This month has been fortunate for the discovered book and essay. Previously ‘lost’ manuscripts by Ayn Rand, Harper Lee and Charles Dickens have surfaced and brought new enjoyment to readers. Well, in the case of Rand, it is really a solemn obligation and given her style, it won’t be much fun at all.
It’s probably true that Ideal and Go Set a Watchman and What is Sensational? have a pool of interest and market ready in greater proportion than the quality of the texts. Discovering an old piece of forgotten work, or youthful disjecta, is more interesting to academics and writers. With long literary careers there is more to compare with a rediscovered text, and through it discern the lines that set into the characteristic forms of the author’s style. That is the case with Rand and Dickens, both were prodigious writers. Lee is not in the same category despite the large affection.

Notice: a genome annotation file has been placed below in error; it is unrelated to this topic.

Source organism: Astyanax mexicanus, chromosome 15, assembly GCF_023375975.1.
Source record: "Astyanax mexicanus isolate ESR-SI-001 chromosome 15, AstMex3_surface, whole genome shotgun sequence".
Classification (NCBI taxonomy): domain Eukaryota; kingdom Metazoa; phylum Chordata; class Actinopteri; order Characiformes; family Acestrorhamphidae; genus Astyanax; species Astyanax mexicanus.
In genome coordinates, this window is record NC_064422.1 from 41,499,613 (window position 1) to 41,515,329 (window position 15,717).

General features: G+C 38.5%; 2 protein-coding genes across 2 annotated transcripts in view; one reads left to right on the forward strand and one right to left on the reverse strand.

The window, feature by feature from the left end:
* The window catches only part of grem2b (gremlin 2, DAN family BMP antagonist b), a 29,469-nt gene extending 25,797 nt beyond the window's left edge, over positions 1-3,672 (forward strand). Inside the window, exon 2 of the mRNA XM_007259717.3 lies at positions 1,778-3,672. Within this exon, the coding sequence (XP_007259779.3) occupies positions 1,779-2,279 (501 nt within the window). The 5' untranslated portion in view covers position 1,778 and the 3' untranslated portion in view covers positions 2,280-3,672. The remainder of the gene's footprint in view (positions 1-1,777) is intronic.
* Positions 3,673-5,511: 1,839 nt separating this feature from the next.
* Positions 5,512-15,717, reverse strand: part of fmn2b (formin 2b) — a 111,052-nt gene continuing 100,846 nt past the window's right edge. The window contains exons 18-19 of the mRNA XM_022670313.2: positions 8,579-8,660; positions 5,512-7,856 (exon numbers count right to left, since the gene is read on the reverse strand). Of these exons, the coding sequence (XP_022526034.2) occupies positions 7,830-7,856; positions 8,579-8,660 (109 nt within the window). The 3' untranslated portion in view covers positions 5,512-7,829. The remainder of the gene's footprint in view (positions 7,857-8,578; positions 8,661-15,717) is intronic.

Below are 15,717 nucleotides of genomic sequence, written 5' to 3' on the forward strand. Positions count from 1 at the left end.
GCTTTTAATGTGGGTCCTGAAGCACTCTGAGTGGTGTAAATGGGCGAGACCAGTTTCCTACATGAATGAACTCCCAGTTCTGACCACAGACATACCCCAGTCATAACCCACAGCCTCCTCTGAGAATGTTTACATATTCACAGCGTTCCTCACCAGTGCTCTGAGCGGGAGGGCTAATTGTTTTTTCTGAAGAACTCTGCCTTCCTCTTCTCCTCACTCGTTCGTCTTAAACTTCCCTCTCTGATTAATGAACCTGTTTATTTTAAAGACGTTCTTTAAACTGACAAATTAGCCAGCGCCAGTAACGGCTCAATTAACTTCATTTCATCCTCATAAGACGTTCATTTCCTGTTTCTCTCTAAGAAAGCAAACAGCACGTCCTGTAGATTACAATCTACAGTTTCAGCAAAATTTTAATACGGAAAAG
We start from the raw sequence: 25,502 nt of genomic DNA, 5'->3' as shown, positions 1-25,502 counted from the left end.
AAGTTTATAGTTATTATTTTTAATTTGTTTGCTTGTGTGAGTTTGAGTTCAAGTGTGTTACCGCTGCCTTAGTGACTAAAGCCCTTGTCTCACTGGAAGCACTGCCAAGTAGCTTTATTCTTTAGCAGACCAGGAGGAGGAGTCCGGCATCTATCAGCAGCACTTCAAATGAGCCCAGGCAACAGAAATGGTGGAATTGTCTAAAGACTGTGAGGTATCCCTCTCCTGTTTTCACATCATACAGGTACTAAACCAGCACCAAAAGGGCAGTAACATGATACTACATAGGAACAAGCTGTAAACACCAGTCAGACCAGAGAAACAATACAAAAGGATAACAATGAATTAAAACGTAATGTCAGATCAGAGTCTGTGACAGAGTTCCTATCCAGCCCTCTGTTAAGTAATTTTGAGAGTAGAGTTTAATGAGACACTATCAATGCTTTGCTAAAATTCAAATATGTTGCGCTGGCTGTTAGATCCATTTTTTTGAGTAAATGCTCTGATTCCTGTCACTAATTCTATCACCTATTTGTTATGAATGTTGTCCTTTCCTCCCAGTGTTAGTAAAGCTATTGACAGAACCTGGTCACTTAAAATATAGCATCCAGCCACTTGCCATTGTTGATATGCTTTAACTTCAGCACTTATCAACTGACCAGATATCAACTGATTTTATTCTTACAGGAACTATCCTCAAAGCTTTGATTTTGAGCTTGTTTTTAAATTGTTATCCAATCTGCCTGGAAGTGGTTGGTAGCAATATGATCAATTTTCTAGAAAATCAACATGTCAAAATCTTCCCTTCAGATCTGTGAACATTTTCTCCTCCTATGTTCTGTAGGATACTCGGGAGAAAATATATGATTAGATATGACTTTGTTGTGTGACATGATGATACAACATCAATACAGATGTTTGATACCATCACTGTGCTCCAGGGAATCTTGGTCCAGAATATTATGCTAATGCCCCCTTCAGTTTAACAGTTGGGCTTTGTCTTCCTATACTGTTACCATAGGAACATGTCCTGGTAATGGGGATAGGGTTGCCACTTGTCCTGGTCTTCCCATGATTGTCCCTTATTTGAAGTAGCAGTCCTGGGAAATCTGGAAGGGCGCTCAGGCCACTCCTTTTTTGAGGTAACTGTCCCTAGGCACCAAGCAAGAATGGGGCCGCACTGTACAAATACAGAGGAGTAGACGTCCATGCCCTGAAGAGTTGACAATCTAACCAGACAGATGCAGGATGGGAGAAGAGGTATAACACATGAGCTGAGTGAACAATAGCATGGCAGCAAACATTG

Dickens’s essay is full of vim and energy on the subject of the poor and excoriating on the degree of public hypocrisy. I will not be reading Rand or Lee. Rand’s mature work is barely readable, and as craft, is mostly shoddy and conceited. While English was not her first language she did not reach the accomplishments of Nabokov, with whom she shares a certain temperament, but her work is pretentious poshlost and excerpts of Ideal do not modify that opinion. As to Lee: it is too simple and allegory is most resonant for a particular age group, but having read Mockingbird at the right age but left indifferent by its straight lines, there is little impetus to engage with more.
In a world of economic inequality the Dickens’s essay is still powerful. With some edits it could be served today and undoubtedly deliver to the same effect to the same targets of his outrage.
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